The US Justice Department has filed an antitrust lawsuit against Alphabet Inc's Google, accusing the $US1 trillion ($A1.4 trillion) company of illegally using its market power to fend off rivals and saying nothing is off the table, including a break-up of the internet search and advertising company.
The lawsuit, which was joined by 11 US states, marks the biggest antitrust case in a generation, comparable to the lawsuit against Microsoft Corp filed in 1998 and the 1974 case against AT&T which led to the break-up of the Bell System.
The lawsuit claims that Google acted unlawfully to maintain its position in search and search advertising on the internet and says that "absent a court order, Google will continue executing its anti-competitive strategy, crippling the competitive process, reducing consumer choice and stifling innovation".
The complaint says that Google has nearly 90 per cent of all general search engine queries in the United States and almost 95 per cent of searches on mobile.
Attorney General Bill Barr said his investigators had found that Google does not compete on the quality of its search results but instead bought its success through payments to mobile phone makers and others.
"The end result is that no one can feasibly challenge Google's dominance in search and search advertising," Barr said.
When asked on a conference call if the department was seeking a break-up or another remedy, Justice Department official Ryan Shores said, "Nothing is off the table but a question of remedies is best addressed by the court after it's had a chance to hear all the evidence".
In its complaint, the Justice Department said that people in the US were hurt by Google's actions.
In its "request for relief," it said it was seeking "structural relief as needed to cure any anti-competitive harm".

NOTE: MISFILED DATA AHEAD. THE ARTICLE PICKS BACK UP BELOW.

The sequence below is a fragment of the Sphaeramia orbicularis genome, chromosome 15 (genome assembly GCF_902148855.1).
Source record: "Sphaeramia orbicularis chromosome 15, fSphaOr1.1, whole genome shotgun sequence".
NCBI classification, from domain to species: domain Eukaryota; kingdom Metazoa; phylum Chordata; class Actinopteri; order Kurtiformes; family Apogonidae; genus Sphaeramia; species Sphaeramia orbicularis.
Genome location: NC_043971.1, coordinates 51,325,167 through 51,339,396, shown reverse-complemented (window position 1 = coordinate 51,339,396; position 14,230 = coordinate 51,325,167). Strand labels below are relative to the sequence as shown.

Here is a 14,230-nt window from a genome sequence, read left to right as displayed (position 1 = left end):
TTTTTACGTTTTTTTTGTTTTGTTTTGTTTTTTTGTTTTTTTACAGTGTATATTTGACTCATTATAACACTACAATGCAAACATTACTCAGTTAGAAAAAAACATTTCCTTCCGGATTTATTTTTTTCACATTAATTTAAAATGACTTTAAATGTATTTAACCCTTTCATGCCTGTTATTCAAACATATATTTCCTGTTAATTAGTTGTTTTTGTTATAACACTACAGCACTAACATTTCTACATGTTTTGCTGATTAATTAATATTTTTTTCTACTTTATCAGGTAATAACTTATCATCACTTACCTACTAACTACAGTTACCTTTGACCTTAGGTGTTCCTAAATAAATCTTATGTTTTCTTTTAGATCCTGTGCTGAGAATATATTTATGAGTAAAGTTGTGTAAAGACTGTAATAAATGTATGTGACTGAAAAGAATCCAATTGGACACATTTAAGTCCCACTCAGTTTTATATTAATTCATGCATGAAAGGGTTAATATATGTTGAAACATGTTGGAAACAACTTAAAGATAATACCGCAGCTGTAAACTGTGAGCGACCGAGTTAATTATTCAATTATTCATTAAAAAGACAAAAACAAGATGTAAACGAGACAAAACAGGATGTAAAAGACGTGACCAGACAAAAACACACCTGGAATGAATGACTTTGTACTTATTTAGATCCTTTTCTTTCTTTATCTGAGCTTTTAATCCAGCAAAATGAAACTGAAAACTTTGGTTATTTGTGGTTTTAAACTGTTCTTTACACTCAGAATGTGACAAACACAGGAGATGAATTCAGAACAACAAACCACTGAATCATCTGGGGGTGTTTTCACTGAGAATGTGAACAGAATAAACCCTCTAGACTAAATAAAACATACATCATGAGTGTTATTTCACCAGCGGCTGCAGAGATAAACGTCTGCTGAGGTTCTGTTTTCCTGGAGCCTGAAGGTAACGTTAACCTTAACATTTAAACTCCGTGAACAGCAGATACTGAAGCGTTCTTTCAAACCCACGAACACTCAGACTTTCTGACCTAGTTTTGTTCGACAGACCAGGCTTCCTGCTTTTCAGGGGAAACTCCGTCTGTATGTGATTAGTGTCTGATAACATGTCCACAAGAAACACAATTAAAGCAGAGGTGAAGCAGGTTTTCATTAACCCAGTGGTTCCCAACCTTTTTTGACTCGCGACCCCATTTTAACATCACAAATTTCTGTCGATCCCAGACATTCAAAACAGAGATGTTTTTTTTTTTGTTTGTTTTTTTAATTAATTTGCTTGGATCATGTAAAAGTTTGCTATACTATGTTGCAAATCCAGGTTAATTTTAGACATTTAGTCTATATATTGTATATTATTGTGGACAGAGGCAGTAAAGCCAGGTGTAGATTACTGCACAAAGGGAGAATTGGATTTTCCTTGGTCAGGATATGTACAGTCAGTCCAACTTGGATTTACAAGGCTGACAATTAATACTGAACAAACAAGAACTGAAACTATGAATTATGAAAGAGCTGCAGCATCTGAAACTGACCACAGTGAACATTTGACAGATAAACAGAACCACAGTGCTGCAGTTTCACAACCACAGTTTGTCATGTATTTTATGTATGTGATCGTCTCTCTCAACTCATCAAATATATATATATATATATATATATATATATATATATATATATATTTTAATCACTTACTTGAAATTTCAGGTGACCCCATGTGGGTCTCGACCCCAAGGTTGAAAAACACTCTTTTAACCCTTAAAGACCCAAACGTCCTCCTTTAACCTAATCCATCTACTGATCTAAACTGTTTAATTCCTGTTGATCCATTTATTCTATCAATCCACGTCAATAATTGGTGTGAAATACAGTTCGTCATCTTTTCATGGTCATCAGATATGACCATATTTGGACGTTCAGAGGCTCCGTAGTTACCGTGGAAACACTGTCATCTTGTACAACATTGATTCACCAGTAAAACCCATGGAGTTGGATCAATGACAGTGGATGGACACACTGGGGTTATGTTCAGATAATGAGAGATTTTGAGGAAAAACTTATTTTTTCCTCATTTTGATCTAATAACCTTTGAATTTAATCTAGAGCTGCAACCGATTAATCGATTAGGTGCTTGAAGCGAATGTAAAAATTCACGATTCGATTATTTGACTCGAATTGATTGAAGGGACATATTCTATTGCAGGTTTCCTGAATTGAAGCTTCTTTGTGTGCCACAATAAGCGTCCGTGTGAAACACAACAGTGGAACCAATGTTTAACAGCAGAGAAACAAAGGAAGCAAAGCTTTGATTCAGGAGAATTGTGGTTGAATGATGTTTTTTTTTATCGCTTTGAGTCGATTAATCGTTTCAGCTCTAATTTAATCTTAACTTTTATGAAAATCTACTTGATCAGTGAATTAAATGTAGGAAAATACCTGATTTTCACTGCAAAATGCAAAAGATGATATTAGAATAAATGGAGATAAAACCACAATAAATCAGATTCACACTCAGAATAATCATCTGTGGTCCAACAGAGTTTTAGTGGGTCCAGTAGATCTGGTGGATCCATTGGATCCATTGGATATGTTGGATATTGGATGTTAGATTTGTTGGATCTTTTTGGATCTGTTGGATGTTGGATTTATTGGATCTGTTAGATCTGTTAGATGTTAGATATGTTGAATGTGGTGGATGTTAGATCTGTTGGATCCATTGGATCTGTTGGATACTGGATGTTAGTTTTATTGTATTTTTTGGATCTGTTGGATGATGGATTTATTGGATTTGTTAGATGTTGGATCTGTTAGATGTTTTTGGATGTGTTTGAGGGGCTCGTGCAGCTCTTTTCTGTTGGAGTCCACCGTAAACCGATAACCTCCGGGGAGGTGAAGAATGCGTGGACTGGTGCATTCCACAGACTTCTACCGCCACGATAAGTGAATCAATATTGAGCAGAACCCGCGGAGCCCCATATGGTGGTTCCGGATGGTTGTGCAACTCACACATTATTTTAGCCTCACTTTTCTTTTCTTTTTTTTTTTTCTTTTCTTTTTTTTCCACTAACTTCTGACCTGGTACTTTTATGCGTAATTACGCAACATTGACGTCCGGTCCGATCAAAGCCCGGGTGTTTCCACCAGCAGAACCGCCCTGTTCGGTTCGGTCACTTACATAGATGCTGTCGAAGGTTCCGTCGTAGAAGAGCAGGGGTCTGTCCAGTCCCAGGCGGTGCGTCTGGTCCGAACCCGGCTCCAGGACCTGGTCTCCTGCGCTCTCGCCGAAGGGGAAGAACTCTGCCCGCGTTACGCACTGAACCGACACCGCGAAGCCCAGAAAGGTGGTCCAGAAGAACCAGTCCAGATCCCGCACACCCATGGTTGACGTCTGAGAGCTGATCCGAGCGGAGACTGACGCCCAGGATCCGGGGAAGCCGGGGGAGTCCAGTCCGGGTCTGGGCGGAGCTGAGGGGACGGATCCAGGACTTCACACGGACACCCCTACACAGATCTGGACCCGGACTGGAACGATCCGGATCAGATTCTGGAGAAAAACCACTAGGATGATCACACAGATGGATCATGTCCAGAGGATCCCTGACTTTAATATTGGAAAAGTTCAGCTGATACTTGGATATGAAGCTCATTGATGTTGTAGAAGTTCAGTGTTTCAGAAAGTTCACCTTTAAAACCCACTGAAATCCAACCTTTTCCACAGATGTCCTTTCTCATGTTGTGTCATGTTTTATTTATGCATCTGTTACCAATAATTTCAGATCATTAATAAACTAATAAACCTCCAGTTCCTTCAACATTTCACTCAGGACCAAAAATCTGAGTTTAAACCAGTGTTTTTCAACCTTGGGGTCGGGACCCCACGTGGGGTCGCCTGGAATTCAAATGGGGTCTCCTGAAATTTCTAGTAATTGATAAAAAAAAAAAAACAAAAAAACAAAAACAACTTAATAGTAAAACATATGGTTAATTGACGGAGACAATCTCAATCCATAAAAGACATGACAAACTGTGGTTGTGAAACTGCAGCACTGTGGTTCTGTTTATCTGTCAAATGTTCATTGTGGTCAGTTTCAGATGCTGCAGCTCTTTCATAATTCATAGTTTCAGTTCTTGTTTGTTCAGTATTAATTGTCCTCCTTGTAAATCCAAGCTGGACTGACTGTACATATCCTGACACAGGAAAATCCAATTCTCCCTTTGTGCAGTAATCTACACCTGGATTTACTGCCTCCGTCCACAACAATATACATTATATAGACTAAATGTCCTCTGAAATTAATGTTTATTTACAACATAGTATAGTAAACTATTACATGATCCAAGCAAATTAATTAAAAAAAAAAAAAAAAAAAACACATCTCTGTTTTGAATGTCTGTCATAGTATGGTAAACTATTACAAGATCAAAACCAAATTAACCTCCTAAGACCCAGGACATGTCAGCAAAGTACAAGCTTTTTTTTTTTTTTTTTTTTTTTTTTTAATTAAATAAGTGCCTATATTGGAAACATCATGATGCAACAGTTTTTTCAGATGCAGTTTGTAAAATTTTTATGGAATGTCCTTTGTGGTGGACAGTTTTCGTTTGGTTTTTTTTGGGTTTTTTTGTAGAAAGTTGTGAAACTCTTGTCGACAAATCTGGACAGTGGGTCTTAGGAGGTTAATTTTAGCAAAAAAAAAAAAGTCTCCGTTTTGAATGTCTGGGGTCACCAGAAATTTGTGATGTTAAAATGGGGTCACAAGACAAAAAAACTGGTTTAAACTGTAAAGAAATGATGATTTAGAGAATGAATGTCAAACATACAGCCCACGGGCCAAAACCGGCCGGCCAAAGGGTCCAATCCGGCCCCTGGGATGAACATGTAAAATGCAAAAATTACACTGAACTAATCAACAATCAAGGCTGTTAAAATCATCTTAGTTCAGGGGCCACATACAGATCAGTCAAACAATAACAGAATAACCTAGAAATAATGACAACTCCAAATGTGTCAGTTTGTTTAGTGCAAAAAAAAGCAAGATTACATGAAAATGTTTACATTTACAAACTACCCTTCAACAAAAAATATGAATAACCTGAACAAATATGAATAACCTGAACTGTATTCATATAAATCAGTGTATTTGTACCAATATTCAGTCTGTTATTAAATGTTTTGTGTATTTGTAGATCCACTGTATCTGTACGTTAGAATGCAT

"Structural relief" in antitrust matters generally means the sale of an asset.
"Ultimately it is consumers and advertisers that suffer from less choice, less innovation and less competitive advertising prices," the lawsuit states.
"So we are asking the court to break Google's grip on search distribution so the competition and innovation can take hold."
Google, whose search engine is so ubiquitous that its name has become a verb, called the lawsuit "deeply flawed," adding that people "use Google because they choose to - not because they're forced to or because they can't find alternatives".
Republican Senator Josh Hawley, a vociferous Google critic, accused the company of keeping power through "illegal means" and called the lawsuit "the most important antitrust case in a generation".
The Microsoft lawsuit was credited with clearing the way for the explosive growth of the internet since the antitrust scrutiny prevented the company from attempting to thwart competitors.
Tuesday's federal lawsuit marks a rare moment of agreement between US President Donald Trump's administration and Democrats.
US Senator Elizabeth Warren tweeted on September 10, using the hash tag #BreakUpBigTech, that she wanted "swift, aggressive action".
Coming just days before the US presidential election, the filing's timing could be seen as a political gesture since it fulfils a promise made by Trump to his supporters to hold certain companies to account for allegedly stifling conservative voices.
The complaint pointed to the billions of dollars that Google pays to smartphone makers such as Apple, Samsung and others to make Google's search engine the default on their devices.
This means that rival search engines never get the scale they need to improve their algorithms and grow, the complaint said.
"General search services, search advertising, and general search text advertising require complex algorithms that are constantly learning which organic results and ads best respond to user queries," the government said in its complaint.
"By using distribution agreements to lock up scale for itself and deny it to others, Google unlawfully maintains its monopolies."
Google has faced similar legal challenges overseas.
The European Union fined Google $US1.7 billion in 2019 for stopping websites from using Google's rivals to find advertisers, $US2.6 billion in 2017 for favouring its own shopping business in search and $US4.9 billion in 2018 for blocking rivals on its wireless Android operating system.
Australian Associated Press